Today, the Greens/EFA group in the European Parliament published a study on Current Practices of Biometric Mass Surveillance in the European Union (e.g. facial surveillance or behavioural analysis in public spaces). The report reveals the alarming expansion of biometric mass surveillance in the EU, and how these technologies have already been put to use in cities and entire countries. It presents evaluations and warnings from data protection authorities across the Union, and how they have been ignored or fought by government agencies. An interactive map visualises just how widespread the testing or deployment of such technologies already is.
During the study presentation earlier today, report author Francesco Ragazzi and Greens/EFA MEPs Patrick Breyer and Saskia Bricmont urged media correspondents and civil society to pay close attention to the ongoing development of overreaching, privacy-infringing and often pseudo-scientific technologies. Error-prone facial surveillance, facial recognition and behavioural analysis technology seriously threatens fundamental rights and liberties.
Patrick Breyer, MEP for the German Pirate Party and Greens/EFA coordinator of the group’s campaign for a ban on biometric mass surveillance, comments:
“This report is further proof that George Orwell’s dystopian look into the future could soon be outlived by reality. Not only does the report reveal the testing and roll-out of biometric mass surveillance technology in the EU, but it also shows the inefficacy of many of these technologies in fighting crime, with projects failing to reach their goals, experiencing high false-positive rates, wrongfully incriminating citizens, and even misidentifying hugs as suspicious behaviour. The EU needs to stop its funding of the development of such dangerous surveillance technologies immediately.”
Saskia Bricmont, Belgian MEP for Greens/EFA who commissioned the study, underlines the need for immediate action:
“It is very concerning that experiments of facial recognition in public spaces have been carried out without legal authorisation. It shows how, in spite of public discourse against their use, these technologies are being developed below the radar. It is of utmost importance to edict a clear ban and prohibit the deployment of both indiscriminate and targeted remote facial and behavioural recognition technologies in public spaces. Transparency and accountability of these technologies has to be strengthened to allow for truly effective public oversight.”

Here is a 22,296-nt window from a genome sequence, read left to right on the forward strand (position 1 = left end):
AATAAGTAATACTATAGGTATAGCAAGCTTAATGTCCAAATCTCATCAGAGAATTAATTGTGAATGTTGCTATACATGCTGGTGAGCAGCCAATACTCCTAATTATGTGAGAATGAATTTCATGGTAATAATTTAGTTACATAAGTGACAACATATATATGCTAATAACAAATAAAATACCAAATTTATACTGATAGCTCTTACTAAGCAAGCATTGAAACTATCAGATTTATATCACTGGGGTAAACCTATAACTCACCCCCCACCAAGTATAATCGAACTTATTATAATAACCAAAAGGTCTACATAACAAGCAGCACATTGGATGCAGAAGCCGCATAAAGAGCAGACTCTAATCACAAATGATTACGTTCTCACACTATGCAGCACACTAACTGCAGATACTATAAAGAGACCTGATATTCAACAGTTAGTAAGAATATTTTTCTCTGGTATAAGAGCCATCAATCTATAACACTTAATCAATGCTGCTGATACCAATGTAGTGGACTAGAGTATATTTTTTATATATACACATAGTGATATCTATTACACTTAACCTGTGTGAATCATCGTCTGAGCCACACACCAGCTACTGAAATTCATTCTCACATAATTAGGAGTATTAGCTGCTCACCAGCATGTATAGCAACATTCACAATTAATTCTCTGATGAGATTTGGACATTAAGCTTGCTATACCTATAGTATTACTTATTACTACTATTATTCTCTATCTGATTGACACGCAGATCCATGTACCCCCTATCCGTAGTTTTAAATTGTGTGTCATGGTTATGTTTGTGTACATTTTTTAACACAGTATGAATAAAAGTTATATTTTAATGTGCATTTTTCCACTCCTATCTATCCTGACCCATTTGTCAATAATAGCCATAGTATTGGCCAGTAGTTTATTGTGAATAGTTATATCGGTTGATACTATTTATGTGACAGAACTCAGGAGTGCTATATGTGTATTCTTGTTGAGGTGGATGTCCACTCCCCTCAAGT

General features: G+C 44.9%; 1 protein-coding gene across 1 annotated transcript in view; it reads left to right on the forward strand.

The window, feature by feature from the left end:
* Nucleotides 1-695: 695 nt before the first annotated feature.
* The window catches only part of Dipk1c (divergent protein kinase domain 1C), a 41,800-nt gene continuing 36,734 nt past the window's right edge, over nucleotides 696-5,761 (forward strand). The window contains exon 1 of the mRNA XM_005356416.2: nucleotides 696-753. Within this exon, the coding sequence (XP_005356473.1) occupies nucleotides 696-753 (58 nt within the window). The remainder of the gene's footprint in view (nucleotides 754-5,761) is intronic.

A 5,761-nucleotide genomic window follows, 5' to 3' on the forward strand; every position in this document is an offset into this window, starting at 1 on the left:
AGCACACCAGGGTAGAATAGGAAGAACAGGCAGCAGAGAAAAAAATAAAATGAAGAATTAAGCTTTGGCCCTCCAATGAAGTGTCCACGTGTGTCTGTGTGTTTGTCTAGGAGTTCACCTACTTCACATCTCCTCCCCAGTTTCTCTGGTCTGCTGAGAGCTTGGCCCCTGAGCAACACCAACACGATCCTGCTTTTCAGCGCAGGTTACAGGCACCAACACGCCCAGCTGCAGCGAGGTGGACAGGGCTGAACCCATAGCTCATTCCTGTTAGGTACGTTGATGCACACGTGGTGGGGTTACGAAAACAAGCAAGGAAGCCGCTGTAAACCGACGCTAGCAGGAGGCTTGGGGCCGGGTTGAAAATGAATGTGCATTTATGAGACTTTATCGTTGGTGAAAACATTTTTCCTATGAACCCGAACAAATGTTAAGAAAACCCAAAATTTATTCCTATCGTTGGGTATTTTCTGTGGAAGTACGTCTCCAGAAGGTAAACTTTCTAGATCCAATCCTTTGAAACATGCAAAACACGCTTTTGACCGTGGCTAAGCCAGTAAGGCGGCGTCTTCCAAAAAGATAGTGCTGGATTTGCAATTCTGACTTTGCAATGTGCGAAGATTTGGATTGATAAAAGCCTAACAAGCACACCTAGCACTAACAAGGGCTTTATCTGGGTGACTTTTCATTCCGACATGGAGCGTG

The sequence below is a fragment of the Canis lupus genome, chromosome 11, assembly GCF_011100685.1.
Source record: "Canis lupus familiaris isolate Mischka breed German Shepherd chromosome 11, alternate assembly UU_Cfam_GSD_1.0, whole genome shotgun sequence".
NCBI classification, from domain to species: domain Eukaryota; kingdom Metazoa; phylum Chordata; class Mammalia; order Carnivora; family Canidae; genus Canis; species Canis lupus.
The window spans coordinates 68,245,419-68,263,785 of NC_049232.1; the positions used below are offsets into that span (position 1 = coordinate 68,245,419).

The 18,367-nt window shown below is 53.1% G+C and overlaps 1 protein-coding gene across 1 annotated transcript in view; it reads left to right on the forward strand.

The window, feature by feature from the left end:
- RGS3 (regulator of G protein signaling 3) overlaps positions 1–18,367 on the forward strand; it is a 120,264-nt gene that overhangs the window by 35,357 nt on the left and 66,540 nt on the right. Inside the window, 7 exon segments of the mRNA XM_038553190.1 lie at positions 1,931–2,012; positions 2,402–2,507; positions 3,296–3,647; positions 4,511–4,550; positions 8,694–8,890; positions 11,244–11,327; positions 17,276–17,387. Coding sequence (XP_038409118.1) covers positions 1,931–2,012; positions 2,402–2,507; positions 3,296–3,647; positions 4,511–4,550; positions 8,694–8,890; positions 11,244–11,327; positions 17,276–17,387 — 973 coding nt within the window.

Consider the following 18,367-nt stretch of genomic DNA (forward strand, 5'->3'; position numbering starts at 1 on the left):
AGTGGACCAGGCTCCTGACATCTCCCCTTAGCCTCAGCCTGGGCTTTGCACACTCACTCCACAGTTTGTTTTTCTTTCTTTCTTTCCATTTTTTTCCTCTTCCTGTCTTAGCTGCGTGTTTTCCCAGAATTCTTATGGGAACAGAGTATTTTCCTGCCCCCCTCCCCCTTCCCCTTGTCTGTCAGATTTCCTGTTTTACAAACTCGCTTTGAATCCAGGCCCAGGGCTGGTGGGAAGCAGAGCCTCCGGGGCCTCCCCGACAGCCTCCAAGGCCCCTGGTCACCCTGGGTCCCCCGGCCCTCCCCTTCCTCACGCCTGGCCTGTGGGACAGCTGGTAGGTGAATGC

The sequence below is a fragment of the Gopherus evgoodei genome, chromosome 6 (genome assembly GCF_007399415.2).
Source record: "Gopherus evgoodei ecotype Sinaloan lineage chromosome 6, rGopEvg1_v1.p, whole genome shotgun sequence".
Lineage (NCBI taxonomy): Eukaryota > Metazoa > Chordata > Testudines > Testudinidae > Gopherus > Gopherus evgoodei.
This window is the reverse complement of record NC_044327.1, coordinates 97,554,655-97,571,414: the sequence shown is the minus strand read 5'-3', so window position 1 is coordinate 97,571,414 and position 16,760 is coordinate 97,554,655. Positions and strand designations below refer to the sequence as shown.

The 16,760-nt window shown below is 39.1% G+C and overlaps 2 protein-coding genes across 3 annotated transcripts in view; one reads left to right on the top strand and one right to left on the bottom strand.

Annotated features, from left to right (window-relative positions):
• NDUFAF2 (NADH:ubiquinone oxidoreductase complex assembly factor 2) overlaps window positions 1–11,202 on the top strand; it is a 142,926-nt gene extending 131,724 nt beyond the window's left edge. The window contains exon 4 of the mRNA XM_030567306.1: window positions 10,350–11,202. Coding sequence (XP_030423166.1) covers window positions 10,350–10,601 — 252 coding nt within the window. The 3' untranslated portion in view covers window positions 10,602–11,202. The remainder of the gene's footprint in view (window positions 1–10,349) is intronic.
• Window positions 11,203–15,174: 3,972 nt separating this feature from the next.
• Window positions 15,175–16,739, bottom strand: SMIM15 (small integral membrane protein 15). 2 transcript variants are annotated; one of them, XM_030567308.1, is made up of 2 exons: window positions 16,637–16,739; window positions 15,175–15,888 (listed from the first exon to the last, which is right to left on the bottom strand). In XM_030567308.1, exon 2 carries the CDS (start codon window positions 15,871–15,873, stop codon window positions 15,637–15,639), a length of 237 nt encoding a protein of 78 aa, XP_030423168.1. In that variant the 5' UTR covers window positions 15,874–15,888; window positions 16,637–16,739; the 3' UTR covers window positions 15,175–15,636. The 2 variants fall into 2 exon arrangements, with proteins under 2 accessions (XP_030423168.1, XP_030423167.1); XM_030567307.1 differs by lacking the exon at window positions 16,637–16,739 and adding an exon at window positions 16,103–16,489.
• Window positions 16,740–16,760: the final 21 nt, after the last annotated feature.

The findings of the study will be further discussed at a webinar on the 25 October from 16:00 to 17:00 CET , along with an interactive map on current practices of biometric mass surveillance in the European Union. After the presentation of the studies’ main findings and recommendations, experts will focus on two case studies of the use of biometric mass surveillance technologies in the EU: the Zaventem Airport experiment as well as the biometric surveillance tests at Berlin Südkreuz train station. The presentations will be followed by a Q&A session with the audience.
The European Parliament is currently debating whether the new AI Act should ban biometric mass surveillance. A recent non-binding resolution spoke out in favour of a ban, but EU governments are strictly opposing this. A European Citizens Initiative “Reclaim Your Face” aims at collecting 1M. Signatures to get a ban.